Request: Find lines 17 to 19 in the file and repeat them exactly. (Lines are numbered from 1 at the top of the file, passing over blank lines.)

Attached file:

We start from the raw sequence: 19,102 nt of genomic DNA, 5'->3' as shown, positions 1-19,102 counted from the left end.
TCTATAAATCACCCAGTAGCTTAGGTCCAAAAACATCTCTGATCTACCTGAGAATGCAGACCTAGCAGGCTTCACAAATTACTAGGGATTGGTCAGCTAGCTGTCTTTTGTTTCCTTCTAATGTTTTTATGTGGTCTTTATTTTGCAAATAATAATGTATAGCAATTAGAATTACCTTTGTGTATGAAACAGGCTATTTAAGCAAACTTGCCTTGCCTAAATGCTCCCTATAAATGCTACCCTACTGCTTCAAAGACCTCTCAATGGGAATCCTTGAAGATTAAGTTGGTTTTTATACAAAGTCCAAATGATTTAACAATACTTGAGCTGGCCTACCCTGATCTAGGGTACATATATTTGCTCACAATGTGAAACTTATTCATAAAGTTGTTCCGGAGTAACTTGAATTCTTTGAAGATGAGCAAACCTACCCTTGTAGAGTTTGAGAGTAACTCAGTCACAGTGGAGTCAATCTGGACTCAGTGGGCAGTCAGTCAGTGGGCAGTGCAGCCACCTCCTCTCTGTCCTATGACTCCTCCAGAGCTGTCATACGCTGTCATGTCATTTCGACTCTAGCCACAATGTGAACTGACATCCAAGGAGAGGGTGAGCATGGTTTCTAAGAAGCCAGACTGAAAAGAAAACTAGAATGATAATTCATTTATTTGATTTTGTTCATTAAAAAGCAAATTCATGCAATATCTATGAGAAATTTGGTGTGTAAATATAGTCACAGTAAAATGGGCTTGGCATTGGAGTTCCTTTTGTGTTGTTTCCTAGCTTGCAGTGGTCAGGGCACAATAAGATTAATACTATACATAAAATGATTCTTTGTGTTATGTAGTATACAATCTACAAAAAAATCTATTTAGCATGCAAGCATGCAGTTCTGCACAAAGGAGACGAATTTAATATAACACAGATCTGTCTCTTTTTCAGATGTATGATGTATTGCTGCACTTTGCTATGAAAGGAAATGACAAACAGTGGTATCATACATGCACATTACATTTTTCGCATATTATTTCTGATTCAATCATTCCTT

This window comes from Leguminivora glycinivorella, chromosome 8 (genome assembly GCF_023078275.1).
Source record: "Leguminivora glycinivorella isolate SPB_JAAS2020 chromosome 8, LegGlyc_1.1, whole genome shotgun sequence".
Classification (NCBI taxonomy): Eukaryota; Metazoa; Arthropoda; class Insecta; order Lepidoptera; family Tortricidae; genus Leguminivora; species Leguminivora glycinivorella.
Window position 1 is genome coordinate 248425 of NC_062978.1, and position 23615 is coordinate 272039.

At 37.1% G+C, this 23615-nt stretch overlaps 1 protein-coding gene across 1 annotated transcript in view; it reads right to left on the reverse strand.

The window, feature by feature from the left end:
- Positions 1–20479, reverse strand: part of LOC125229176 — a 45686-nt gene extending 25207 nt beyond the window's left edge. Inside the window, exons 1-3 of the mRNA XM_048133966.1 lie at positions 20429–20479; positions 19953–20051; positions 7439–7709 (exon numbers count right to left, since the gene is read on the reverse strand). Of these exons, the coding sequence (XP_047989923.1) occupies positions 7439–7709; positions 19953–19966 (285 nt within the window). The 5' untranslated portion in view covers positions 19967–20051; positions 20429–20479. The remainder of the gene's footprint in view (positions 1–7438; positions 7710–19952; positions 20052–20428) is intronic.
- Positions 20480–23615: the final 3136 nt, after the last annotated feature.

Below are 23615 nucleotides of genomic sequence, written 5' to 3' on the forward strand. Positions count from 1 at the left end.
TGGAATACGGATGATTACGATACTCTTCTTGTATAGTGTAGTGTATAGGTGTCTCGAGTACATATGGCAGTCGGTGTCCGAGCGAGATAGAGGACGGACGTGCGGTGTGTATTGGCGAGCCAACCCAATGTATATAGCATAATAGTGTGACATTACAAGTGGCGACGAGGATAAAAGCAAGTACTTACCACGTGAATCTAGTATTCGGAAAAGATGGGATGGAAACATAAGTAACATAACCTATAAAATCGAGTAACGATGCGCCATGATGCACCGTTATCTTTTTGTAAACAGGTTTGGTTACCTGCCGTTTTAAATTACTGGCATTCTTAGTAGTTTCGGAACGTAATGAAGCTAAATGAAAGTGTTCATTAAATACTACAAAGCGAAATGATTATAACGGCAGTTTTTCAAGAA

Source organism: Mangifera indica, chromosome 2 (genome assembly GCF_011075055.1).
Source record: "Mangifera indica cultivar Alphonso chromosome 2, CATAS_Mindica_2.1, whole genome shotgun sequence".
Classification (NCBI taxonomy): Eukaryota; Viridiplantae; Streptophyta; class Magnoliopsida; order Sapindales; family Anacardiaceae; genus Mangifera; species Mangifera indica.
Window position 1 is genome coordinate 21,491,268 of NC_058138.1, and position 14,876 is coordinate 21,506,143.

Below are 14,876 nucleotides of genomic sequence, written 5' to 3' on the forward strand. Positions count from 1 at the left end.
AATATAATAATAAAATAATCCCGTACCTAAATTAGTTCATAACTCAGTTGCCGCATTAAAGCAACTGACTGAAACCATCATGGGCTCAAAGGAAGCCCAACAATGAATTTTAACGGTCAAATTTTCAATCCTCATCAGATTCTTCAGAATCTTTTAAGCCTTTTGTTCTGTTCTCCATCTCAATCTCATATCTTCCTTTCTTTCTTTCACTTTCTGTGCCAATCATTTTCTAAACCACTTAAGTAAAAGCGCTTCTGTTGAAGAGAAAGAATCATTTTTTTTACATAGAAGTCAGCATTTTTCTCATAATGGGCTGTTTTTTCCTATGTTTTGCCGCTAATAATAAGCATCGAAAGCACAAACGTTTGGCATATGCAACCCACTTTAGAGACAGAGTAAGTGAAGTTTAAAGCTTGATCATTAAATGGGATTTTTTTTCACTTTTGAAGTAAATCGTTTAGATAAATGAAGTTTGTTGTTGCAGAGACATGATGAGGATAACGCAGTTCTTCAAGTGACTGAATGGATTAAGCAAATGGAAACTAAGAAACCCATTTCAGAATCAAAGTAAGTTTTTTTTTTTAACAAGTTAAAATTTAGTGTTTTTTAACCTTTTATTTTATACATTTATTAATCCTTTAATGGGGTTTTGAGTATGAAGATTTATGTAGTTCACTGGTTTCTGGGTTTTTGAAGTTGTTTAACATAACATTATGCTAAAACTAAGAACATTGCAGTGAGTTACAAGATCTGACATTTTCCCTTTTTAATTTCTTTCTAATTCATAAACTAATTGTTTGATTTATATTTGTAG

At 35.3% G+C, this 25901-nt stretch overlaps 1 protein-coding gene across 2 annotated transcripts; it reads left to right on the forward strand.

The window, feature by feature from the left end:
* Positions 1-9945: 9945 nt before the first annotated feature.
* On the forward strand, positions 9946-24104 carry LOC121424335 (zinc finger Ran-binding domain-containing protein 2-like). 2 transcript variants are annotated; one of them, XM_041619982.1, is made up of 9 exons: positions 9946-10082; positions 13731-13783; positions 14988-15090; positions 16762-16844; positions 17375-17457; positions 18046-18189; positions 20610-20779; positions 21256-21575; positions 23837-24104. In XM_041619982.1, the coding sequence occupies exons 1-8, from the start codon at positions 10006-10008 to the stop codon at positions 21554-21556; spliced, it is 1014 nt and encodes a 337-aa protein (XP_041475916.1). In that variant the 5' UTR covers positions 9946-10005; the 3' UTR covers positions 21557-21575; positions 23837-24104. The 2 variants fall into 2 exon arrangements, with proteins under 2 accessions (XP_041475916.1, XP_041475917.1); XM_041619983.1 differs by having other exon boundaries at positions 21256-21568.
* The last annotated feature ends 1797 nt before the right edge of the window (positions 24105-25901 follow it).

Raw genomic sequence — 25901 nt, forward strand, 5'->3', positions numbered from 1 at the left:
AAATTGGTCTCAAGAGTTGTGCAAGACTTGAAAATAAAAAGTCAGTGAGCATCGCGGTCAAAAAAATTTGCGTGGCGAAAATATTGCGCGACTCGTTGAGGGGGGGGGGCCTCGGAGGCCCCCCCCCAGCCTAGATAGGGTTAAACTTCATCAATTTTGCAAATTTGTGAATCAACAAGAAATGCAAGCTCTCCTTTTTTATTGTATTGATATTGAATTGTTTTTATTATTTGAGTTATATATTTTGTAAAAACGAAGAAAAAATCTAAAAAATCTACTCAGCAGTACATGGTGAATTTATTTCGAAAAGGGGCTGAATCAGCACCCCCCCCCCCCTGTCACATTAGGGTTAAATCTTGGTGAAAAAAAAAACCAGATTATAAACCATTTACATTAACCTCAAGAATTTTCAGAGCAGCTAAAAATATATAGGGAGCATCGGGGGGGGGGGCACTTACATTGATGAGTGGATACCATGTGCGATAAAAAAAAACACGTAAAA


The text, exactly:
Below are 14,876 nucleotides of genomic sequence, written 5' to 3' on the forward strand. Positions count from 1 at the left end.
AATATAATAATAAAATAATCCCGTACCTAAATTAGTTCATAACTCAGTTGCCGCATTAAAGCAACTGACTGAAACCATCATGGGCTCAAAGGAAGCCCAACAATGAATTTTAACGGTCAAATTTTCAATCCTCATCAGATTCTTCAGAATCTTTTAAGCCTTTTGTTCTGTTCTCCATCTCAATCTCATATCTTCCTTTCTTTCTTTCACTTTCTGTGCCAATCATTTTCTAAACCACTTAAGTAAAAGCGCTTCTGTTGAAGAGAAAGAATCATTTTTTTTACATAGAAGTCAGCATTTTTCTCATAATGGGCTGTTTTTTCCTATGTTTTGCCGCTAATAATAAGCATCGAAAGCACAAACGTTTGGCATATGCAACCCACTTTAGAGACAGAGTAAGTGAAGTTTAAAGCTTGATCATTAAATGGGATTTTTTTTCACTTTTGAAGTAAATCGTTTAGATAAATGAAGTTTGTTGTTGCAGAGACATGATGAGGATAACGCAGTTCTTCAAGTGACTGAATGGATTAAGCAAATGGAAACTAAGAAACCCATTTCAGAATCAAAGTAAGTTTTTTTTTTTAACAAGTTAAAATTTAGTGTTTTTTAACCTTTTATTTTATACATTTATTAATCCTTTAATGGGGTTTTGAGTATGAAGATTTATGTAGTTCACTGGTTTCTGGGTTTTTGAAGTTGTTTAACATAACATTATGCTAAAACTAAGAACATTGCAGTGAGTTACAAGATCTGACATTTTCCCTTTTTAATTTCTTTCTAATTCATAAACTAATTGTTTGATTTATATTTGTAG

At 35.3% G+C, this 25901-nt stretch overlaps 1 protein-coding gene across 2 annotated transcripts; it reads left to right on the forward strand.